University of Stirling expertise will contribute to a major inquiry into Scotland's energy future.Gavin Little, Professor of Environmental and Public Law at the University of Stirling, is a member of the Royal Society of Edinburgh's (RSE) newly launched Energy Inquiry Committee.The RSE's Energy Inquiry will contribute to the important debate around Scotland's energy supply, demand and use. It will also look to inform the policy and decision-making at a Scottish, UK and international level that will ultimately decide whether the path Scotland chooses to follow provides the resources needed at acceptable financial, moral, ethical and environmental costs.Professor Little's research addresses environmental and energy law and public law regulation; and developing new, interdisciplinary approaches to legal scholarship. A key theme in his work is integrating legal and regulatory analysis with politics, public administration, history and culture.The committee, which is expected to sit for around eighteen months, will consider how Scotland can meet future energy demand and how to ensure that the energy used is secure, affordable and environmentally justifiable.It will also examine all areas of the debate around Scotland's energy future in the context of its commitment to combat global climate change and the environmental imperative to reduce carbon emissions.Chair of the RSE's Energy Inquiry Committee, Sir Muir Russell KCB DL FRSE, said, 'The Royal Society of Edinburgh has decided to initiate this Inquiry, 'Scotland's Energy Future', at a time when Scotland's energy landscape is constantly changing. As the ways in which we heat our homes, fuel our cars, and power our places of work continue to evolve, important questions arise of what Scotland's energy needs will be in the coming decades, and how this demand is to be met.'This Inquiry aims to contribute to the debate about Scotland's energy supply, demand and use, recognising our moral and environmental responsibilities. It is intended to provide a forum in which difficult and contentious issues can be debated, enabling a synthesis of objective advice to policy makers in Scotland and beyond.'Professor Little of the University of Stirling, said: 'I am looking forward to serving on the Energy Inquiry Committee, which is taking place as renewable energy is gaining real momentum and we are now embarking on the challenging process of de-carbonising heating and transport.'Much has been achieved in Scotland in recent years, and, looking to the future, it is important that we conduct a rigorous and objective analysis of our energy supply, demand and use, and the responsibilities we have as a nation for the energy we consume.'More information on Scotland's Energy Future can be found on the Inquiry section of the RSE website or contact Professor Gavin Little email: [email protected]The University of Stirling published this content on 19 June 2017 and is solely responsible for the information contained herein.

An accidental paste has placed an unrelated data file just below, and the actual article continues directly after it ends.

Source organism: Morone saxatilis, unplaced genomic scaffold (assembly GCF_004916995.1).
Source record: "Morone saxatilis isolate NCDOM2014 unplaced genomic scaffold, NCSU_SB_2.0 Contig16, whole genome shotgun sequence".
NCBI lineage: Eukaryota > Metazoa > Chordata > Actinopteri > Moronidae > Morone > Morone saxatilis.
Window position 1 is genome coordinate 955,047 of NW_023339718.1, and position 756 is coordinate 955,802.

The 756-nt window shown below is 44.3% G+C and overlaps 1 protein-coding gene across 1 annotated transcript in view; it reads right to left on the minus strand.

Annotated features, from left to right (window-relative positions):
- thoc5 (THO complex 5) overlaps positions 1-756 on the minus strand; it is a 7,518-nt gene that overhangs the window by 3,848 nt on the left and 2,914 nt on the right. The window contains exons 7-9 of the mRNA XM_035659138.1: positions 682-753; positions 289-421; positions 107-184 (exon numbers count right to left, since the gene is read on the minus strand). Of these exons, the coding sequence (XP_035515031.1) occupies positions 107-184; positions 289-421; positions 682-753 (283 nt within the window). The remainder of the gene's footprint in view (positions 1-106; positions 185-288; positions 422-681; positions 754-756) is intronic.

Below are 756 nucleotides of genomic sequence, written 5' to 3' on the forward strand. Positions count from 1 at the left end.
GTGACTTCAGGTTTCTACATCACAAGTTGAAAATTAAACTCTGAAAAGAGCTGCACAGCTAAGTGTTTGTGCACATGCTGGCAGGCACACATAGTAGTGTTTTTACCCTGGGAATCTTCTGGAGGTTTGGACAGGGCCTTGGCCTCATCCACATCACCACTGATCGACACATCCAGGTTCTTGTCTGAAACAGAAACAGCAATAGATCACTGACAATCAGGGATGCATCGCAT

Distributed by Public, unedited and unaltered, on 21 June 2017 07:00:04 UTC.Original documenthttp://www.stir.ac.uk/s/redirect?rank=3&collection=stirling&url=http:%2F%2Fwww.stir.ac.uk%2Fnews%2F2017%2F06%2Finform-energy-inquiry%2F&index_url=http:%2F%2Fwww.stir.ac.uk%2Fnews%2F2017%2F06%2Finform-energy-inquiry%2F&auth=EF8J9flbGaFip1quk0S50w&query=T:news&profile=_default

Pioneering green energy project switches on at Methill docks

A pioneering green energy project that will see quieter, less polluting bin lorries on Scottish streets and provide eco-friendly power to local businesses has become operational.

Levenmouth Community Energy Project (LCEP), based at Methill docks in Fife, is one of the first of its type in the world.

It utilises renewable electricity produced locally by a wind turbine and solar panels to create hydrogen from water.

Some of the hydrogen is then used to run a fleet of 17 low-emission refuse trucks and vans, while the rest is stored in fuel cells and can be called upon to generate low-carbon electricity when output from the renewables devices is poor.

A ‘smart’ microgrid controls how much hydrogen gets stored and how much is converted into power to supply businesses.

As well as commissioning two specially adapted dual-fuel bin lorries, the scheme aims to help local firms boost their environmental credentials by offering a range of hydrogen-powered vehicles for hire.

LCEP is a partnership between locally based not-for-profit firm Bright Green Hydrogen, Fife Council and Japanese technology giant Toshiba.

The scheme has received more than £4 million in support from the Scottish Government’s Local Energy Challenge Fund, plus funding from Transport Scotland to install an additional hydrogen storage and refuelling station at the council’s Bankhead vehicle depot in Glenrothes.

The initiative has now reached a major milestone as the hi-tech control system is switched on.

It means the site is now capable of operating automatically to balance hydrogen storage against renewable generation, and both the Methil and Bankhead refuelling stations are now up and running and capable of servicing vehicles.

“It’s great news that this key stage in the project is now complete,” said George Archibald, chief executive of Bright Green Hydrogen.

“The Levenmouth project demonstrates how we can use locally produced hydrogen to reduce both carbon dioxide and toxic emissions.

“This is a vital part of meeting Scotland’s climate change targets, and hugely important to protecting public health.”

Councillor Ken Caldwell, convener of Fife Council’s Levenmouth Area Committee, said: “This is great news for Levenmouth.

“This innovative project will bring many benefits to the area.

“It’s hoped it will increase economic growth and reduce fuel poverty in the area.”

Stephen Stead, sales and business development director, at Toshiba, added: “The Levenmouth Community Energy Project has provided the perfect location to engage our technology with innovative green hydrogen applications.

“The project shows hydrogen produced from renewables has a pivotal role in local energy systems and can maximise the benefits from renewable energy for businesses and communities.”

Two thirds of any profits generated from the scheme will go to a fund set up to tackle local fuel poverty.